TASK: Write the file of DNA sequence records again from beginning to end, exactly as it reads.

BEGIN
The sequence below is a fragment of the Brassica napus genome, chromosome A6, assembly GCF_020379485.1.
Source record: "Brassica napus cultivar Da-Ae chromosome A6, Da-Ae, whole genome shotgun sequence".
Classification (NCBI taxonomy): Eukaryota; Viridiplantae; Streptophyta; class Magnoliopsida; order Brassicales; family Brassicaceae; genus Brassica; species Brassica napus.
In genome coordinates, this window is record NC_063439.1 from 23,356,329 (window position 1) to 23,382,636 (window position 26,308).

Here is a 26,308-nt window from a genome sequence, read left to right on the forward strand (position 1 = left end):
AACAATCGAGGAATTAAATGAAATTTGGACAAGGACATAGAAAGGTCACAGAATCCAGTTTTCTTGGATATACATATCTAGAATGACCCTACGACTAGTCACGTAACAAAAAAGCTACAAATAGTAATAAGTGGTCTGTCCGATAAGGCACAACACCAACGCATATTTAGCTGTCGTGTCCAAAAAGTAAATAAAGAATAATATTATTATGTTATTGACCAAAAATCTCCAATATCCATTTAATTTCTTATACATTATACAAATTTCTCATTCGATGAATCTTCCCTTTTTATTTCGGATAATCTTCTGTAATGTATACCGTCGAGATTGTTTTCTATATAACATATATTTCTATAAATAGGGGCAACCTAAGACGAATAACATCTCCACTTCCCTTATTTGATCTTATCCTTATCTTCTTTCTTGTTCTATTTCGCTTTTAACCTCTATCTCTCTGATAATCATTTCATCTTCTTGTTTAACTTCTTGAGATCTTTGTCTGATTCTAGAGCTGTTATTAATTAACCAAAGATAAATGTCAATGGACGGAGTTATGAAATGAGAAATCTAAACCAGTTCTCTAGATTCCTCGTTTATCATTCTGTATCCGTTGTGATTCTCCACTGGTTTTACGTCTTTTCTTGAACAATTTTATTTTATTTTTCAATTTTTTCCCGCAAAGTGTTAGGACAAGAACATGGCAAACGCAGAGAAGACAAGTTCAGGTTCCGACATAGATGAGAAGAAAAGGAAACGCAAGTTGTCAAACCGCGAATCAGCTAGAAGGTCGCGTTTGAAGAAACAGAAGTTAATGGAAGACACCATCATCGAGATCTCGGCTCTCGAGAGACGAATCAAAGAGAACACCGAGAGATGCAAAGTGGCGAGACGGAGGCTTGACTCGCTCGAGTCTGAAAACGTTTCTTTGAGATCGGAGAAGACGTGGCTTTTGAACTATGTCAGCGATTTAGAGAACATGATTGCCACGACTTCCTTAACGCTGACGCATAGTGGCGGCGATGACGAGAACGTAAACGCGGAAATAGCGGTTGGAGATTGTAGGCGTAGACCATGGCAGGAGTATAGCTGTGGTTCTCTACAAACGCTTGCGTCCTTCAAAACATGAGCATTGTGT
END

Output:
The sequence below is a fragment of the Brassica napus genome, chromosome A6, assembly GCF_020379485.1.
Source record: "Brassica napus cultivar Da-Ae chromosome A6, Da-Ae, whole genome shotgun sequence".
Classification (NCBI taxonomy): Eukaryota; Viridiplantae; Streptophyta; class Magnoliopsida; order Brassicales; family Brassicaceae; genus Brassica; species Brassica napus.
In genome coordinates, this window is record NC_063439.1 from 23,356,329 (window position 1) to 23,382,636 (window position 26,308).

Here is a 26,308-nt window from a genome sequence, read left to right on the forward strand (position 1 = left end):
AACAATCGAGGAATTAAATGAAATTTGGACAAGGACATAGAAAGGTCACAGAATCCAGTTTTCTTGGATATACATATCTAGAATGACCCTACGACTAGTCACGTAACAAAAAAGCTACAAATAGTAATAAGTGGTCTGTCCGATAAGGCACAACACCAACGCATATTTAGCTGTCGTGTCCAAAAAGTAAATAAAGAATAATATTATTATGTTATTGACCAAAAATCTCCAATATCCATTTAATTTCTTATACATTATACAAATTTCTCATTCGATGAATCTTCCCTTTTTATTTCGGATAATCTTCTGTAATGTATACCGTCGAGATTGTTTTCTATATAACATATATTTCTATAAATAGGGGCAACCTAAGACGAATAACATCTCCACTTCCCTTATTTGATCTTATCCTTATCTTCTTTCTTGTTCTATTTCGCTTTTAACCTCTATCTCTCTGATAATCATTTCATCTTCTTGTTTAACTTCTTGAGATCTTTGTCTGATTCTAGAGCTGTTATTAATTAACCAAAGATAAATGTCAATGGACGGAGTTATGAAATGAGAAATCTAAACCAGTTCTCTAGATTCCTCGTTTATCATTCTGTATCCGTTGTGATTCTCCACTGGTTTTACGTCTTTTCTTGAACAATTTTATTTTATTTTTCAATTTTTTCCCGCAAAGTGTTAGGACAAGAACATGGCAAACGCAGAGAAGACAAGTTCAGGTTCCGACATAGATGAGAAGAAAAGGAAACGCAAGTTGTCAAACCGCGAATCAGCTAGAAGGTCGCGTTTGAAGAAACAGAAGTTAATGGAAGACACCATCATCGAGATCTCGGCTCTCGAGAGACGAATCAAAGAGAACACCGAGAGATGCAAAGTGGCGAGACGGAGGCTTGACTCGCTCGAGTCTGAAAACGTTTCTTTGAGATCGGAGAAGACGTGGCTTTTGAACTATGTCAGCGATTTAGAGAACATGATTGCCACGACTTCCTTAACGCTGACGCATAGTGGCGGCGATGACGAGAACGTAAACGCGGAAATAGCGGTTGGAGATTGTAGGCGTAGACCATGGCAGGAGTATAGCTGTGGTTCTCTACAAACGCTTGCGTCCTTCAAAACATGAGCATTGTGT